The sense of a major talent is immediate in the early works, showing a formidable gathering of confidence. Thus, Wishful One Desires (1983) is a forceful but dutiful portrait in the approved Euston Road style – a subdued and pasty palette, not without atmosphere, but somehow redolent of a lingering joylessness. By contrast, Vermilion Day (1983) appears alive with vigour. All is sinewy and urgent, touched with traces of pop art, verging on opulent; the colour shouts, as though to announce the dawning of a new chapter in the artist’s career.
A Night Sky (1982) seems to show Malik discovering his brilliance and originality as a draughtsman, following his subject into surprising, enigmatic but richly poetic new forms, imbued with a harmonising balance of muscular blackness and deeply romantic light. Less successful is In Your Palm (2020) with its feel of an incoherent stage set. Here, a comparison with Hockney’s faux-naïf interiors might seem justified; and the inclusion of the painting is interesting in that regard. Its effect, however, is perhaps to heighten just how well Malik could paint when he hit the right combination of subject and mood.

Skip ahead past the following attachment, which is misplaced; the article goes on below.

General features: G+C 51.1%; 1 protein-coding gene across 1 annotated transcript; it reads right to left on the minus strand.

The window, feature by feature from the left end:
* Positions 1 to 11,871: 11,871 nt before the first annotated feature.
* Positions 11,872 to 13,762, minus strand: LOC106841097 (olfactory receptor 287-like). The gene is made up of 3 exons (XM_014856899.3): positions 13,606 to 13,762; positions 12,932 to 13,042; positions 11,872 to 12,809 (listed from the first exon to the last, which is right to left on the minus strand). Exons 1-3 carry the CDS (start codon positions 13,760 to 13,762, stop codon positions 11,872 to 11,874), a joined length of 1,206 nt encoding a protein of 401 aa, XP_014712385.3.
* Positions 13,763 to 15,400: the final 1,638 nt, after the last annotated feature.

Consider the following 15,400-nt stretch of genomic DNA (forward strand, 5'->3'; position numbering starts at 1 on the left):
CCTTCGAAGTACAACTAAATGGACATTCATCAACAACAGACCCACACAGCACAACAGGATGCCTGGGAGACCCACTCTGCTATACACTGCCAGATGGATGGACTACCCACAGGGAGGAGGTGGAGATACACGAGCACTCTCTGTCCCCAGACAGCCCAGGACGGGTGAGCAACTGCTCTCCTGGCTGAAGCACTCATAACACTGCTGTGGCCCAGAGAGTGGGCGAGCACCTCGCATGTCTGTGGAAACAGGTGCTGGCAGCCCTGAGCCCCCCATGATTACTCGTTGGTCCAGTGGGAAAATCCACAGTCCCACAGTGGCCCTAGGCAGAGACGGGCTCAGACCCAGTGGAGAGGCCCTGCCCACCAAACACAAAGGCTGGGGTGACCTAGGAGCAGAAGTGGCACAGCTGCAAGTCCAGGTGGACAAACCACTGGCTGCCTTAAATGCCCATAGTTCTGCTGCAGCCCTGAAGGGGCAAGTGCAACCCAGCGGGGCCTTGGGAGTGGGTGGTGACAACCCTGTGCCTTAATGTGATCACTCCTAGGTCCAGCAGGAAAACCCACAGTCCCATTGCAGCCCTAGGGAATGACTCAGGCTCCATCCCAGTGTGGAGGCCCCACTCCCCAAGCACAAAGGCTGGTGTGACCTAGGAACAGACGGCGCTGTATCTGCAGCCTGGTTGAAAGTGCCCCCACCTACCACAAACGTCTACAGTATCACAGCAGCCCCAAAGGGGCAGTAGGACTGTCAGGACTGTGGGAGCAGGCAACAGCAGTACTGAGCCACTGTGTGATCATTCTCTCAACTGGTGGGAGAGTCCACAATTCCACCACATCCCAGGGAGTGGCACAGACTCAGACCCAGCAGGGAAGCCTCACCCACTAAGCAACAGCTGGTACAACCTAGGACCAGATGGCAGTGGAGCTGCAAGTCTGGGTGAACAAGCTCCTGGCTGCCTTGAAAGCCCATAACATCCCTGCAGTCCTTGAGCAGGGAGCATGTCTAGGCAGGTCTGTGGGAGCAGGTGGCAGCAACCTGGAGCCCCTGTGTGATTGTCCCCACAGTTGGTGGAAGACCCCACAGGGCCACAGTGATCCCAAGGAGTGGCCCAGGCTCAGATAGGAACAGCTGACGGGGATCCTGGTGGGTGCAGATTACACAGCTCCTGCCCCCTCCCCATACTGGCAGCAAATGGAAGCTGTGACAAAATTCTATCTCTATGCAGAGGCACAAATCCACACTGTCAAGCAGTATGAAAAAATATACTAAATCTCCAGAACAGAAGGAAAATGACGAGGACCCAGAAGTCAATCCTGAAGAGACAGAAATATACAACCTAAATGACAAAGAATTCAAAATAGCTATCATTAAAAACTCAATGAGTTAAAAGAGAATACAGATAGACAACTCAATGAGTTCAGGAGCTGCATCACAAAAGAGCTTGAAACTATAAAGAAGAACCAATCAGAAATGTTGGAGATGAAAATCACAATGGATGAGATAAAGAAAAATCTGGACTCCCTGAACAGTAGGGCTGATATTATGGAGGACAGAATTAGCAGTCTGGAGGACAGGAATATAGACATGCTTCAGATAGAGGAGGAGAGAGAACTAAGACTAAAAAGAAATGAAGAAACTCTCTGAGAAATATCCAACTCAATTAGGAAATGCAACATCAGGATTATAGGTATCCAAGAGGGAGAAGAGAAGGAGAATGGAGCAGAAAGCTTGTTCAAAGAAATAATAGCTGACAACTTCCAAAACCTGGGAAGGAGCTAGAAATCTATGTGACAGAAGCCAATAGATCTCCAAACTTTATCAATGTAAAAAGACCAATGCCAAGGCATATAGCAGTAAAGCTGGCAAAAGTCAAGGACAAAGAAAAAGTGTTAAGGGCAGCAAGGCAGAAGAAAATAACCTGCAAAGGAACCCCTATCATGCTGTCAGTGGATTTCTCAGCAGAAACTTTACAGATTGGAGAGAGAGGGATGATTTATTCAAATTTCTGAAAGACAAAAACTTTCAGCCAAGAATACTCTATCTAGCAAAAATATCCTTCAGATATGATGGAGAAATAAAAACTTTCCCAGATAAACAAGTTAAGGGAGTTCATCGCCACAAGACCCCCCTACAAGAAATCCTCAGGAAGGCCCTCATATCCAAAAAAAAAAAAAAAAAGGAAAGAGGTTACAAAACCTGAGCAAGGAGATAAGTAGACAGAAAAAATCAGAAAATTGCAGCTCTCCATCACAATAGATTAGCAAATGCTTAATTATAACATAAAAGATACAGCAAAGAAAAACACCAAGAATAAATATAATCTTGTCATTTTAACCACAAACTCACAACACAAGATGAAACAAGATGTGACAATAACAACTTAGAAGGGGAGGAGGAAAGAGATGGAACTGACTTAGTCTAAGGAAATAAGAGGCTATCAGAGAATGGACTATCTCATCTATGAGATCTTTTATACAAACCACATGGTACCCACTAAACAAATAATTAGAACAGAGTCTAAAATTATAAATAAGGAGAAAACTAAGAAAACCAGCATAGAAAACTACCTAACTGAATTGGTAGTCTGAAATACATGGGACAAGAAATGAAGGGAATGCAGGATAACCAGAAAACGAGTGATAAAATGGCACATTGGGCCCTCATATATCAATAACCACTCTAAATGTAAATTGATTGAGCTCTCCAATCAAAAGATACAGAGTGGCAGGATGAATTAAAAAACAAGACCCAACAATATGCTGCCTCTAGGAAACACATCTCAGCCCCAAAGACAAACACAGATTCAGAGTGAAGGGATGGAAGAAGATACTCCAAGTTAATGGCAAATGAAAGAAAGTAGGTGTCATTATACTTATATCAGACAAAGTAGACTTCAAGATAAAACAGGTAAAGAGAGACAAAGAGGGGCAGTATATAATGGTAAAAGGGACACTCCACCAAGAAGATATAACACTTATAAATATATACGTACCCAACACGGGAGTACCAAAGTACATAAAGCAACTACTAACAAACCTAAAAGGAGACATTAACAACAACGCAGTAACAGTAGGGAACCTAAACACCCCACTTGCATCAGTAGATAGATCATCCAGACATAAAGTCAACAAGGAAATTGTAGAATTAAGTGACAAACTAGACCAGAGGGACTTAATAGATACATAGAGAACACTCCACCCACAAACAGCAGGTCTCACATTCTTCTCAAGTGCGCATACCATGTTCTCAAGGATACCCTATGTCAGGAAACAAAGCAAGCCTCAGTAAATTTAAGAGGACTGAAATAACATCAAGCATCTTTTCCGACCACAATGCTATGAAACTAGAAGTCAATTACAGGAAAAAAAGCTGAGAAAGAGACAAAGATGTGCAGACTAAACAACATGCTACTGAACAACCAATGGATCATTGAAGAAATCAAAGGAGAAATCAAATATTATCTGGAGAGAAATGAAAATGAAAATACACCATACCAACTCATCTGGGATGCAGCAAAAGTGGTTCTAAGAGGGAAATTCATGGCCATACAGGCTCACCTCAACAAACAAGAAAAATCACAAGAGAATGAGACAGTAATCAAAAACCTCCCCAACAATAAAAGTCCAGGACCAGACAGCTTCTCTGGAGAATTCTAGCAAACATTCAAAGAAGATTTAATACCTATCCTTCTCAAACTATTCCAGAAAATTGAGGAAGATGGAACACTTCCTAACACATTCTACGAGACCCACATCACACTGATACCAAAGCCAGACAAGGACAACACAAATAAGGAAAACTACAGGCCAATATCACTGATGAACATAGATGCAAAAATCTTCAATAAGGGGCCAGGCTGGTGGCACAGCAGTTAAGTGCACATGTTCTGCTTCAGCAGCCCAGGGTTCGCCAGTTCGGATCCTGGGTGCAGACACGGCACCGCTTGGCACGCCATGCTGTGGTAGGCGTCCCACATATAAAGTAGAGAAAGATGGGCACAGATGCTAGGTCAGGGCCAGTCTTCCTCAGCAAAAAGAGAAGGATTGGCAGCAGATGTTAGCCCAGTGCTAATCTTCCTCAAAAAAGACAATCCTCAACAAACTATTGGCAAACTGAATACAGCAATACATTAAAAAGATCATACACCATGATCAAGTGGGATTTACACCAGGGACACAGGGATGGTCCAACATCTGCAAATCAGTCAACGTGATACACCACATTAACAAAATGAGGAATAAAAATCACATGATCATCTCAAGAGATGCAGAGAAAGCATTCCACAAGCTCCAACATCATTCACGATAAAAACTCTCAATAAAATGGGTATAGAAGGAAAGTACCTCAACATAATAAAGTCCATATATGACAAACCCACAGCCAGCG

To a contemporary audience, some of Malik’s portraits in watercolours might bring to mind the pop portraiture of Elisabeth Peyton. The sense of informality and visual chic is perhaps on a similar frequency of ease. But this seems secondary to his accomplishments as a printmaker, in which – at his best – he combined rare lucidity with a poet’s depth of feeling. Malik’s irradiating eye is legible not only in his portraits of colleagues and batch mates but also his beloved mother.
Malik seemed delighted in the spark of strange companions in his mischievous rearrangement of reality’s usual syntax. Afshar Malik is an artist who draws and paints with a great deal of intuition, creating a sensual impression of his subject.